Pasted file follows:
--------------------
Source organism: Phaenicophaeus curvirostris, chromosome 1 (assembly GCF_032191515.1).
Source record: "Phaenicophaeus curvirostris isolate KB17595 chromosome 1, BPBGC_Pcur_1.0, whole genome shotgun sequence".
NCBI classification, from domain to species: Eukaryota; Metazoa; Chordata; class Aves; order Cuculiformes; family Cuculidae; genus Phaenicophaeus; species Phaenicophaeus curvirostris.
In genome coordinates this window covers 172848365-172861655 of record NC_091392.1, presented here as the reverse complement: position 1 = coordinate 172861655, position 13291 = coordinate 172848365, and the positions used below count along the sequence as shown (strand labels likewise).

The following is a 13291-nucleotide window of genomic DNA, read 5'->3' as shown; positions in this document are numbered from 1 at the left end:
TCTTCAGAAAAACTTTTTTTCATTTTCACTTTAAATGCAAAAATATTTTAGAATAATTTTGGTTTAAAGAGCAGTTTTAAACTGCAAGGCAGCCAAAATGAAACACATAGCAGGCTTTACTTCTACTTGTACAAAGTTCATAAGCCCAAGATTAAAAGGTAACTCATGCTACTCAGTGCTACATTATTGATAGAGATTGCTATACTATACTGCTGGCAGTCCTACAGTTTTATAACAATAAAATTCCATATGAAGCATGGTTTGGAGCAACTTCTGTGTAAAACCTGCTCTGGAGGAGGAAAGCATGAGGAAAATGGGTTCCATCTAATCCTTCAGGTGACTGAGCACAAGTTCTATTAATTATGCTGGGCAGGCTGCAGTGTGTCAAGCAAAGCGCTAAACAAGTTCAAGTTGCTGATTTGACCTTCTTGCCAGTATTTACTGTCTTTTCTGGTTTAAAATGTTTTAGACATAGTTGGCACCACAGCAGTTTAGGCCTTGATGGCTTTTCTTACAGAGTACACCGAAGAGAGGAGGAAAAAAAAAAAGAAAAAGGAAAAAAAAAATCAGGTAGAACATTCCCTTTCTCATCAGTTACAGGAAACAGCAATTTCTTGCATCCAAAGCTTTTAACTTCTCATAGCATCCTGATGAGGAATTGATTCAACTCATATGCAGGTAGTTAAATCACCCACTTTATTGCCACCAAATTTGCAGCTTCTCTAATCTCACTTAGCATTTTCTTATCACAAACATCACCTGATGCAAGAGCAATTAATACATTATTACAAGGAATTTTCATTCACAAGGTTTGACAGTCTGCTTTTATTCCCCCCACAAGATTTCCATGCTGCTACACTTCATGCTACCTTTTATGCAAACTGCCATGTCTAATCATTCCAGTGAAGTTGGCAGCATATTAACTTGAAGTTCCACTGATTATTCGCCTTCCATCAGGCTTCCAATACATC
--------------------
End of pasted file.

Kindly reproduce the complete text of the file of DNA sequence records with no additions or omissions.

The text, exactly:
Source organism: Phaenicophaeus curvirostris, chromosome 1 (assembly GCF_032191515.1).
Source record: "Phaenicophaeus curvirostris isolate KB17595 chromosome 1, BPBGC_Pcur_1.0, whole genome shotgun sequence".
NCBI classification, from domain to species: Eukaryota; Metazoa; Chordata; class Aves; order Cuculiformes; family Cuculidae; genus Phaenicophaeus; species Phaenicophaeus curvirostris.
In genome coordinates this window covers 172848365-172861655 of record NC_091392.1, presented here as the reverse complement: position 1 = coordinate 172861655, position 13291 = coordinate 172848365, and the positions used below count along the sequence as shown (strand labels likewise).

The following is a 13291-nucleotide window of genomic DNA, read 5'->3' as shown; positions in this document are numbered from 1 at the left end:
TCTTCAGAAAAACTTTTTTTCATTTTCACTTTAAATGCAAAAATATTTTAGAATAATTTTGGTTTAAAGAGCAGTTTTAAACTGCAAGGCAGCCAAAATGAAACACATAGCAGGCTTTACTTCTACTTGTACAAAGTTCATAAGCCCAAGATTAAAAGGTAACTCATGCTACTCAGTGCTACATTATTGATAGAGATTGCTATACTATACTGCTGGCAGTCCTACAGTTTTATAACAATAAAATTCCATATGAAGCATGGTTTGGAGCAACTTCTGTGTAAAACCTGCTCTGGAGGAGGAAAGCATGAGGAAAATGGGTTCCATCTAATCCTTCAGGTGACTGAGCACAAGTTCTATTAATTATGCTGGGCAGGCTGCAGTGTGTCAAGCAAAGCGCTAAACAAGTTCAAGTTGCTGATTTGACCTTCTTGCCAGTATTTACTGTCTTTTCTGGTTTAAAATGTTTTAGACATAGTTGGCACCACAGCAGTTTAGGCCTTGATGGCTTTTCTTACAGAGTACACCGAAGAGAGGAGGAAAAAAAAAAAGAAAAAGGAAAAAAAAAATCAGGTAGAACATTCCCTTTCTCATCAGTTACAGGAAACAGCAATTTCTTGCATCCAAAGCTTTTAACTTCTCATAGCATCCTGATGAGGAATTGATTCAACTCATATGCAGGTAGTTAAATCACCCACTTTATTGCCACCAAATTTGCAGCTTCTCTAATCTCACTTAGCATTTTCTTATCACAAACATCACCTGATGCAAGAGCAATTAATACATTATTACAAGGAATTTTCATTCACAAGGTTTGACAGTCTGCTTTTATTCCCCCCACAAGATTTCCATGCTGCTACACTTCATGCTACCTTTTATGCAAACTGCCATGTCTAATCATTCCAGTGAAGTTGGCAGCATATTAACTTGAAGTTCCACTGATTATTCGCCTTCCATCAGGCTTCCAATACATC